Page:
Paul, after a while longer in Corinth, sailed for Syria taking Priscilla and Aquila with him all the way to Ephesus. He left them there but he himself entered the synagogue to reason with the Jews. Unlike many places, he was invited to stay longer but he declined saying, “I will return to you if God wills.” Instead he went on to Jerusalem (Caesarea) to greet the church and then down to Antioch. (Back where he began, so ends Paul’s second missionary journey.)

Clearly things change. New leaders may not have your back. Enemies may come to your aid. Others may want you but you can’t stay. None of this change is a surprise to God but it might be a surprise to me. I might be caught off guard and spend time wondering what’s up. Paul did not. He was confident even when he had to leave the friendlies – “I will return to you if God wills.”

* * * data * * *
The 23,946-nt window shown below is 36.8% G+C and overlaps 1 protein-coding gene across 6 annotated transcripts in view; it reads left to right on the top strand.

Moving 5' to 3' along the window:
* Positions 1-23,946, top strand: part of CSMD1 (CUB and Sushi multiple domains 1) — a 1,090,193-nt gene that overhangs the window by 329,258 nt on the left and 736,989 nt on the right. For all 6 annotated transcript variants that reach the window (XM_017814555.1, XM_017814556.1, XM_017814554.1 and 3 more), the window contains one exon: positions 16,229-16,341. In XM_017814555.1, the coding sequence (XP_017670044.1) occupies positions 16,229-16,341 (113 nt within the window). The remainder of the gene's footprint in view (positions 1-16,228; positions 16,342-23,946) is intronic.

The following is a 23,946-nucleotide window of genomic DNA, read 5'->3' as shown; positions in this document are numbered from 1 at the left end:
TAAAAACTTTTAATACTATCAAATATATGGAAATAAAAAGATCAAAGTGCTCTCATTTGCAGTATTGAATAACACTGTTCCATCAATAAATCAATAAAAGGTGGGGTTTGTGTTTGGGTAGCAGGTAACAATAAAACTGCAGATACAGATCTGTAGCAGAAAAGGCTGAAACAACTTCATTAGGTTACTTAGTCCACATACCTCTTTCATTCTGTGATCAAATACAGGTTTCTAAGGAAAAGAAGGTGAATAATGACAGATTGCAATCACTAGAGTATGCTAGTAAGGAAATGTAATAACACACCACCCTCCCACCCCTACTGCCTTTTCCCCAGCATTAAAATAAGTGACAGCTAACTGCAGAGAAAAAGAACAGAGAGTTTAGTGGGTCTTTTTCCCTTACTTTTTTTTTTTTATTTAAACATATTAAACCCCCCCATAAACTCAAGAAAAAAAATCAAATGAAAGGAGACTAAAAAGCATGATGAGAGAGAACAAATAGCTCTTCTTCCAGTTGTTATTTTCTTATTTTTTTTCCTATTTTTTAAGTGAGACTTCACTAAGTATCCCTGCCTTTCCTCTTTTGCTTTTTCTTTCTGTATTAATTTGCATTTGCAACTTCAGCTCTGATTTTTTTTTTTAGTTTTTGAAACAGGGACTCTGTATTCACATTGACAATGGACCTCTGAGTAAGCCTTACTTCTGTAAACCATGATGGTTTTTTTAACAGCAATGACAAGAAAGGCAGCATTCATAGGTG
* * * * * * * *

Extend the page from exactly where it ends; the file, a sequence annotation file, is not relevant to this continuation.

Here’s the take away for me.

1. Be alert. Sometimes we are staying put but sometimes we are on the move. I can’t know unless I’m listening for the voice of the Spirit.

2. Be flexible. It’s easy to get fixated on the plan (instead of the Planner) but rigidness can lead to resistance and then right on to ornery! Lord, help me remain pliable in your hands.

About God?
But the Advocate, the Holy Spirit, whom the Father will send in my name, will teach you all things and will remind you of everything I have said to you. John 14:26

About Me?
Go with the flow of the Spirit.

About the World?
So, as the Holy Spirit says: “Today, if you hear his voice, do not harden your hearts” – Heb. 3:7-8

Acts 18:1-11


When Silas and Timothy arrive they find Paul has moved from Athens to Corinth. He is living and working with Priscilla and Aquila who are tentmakers.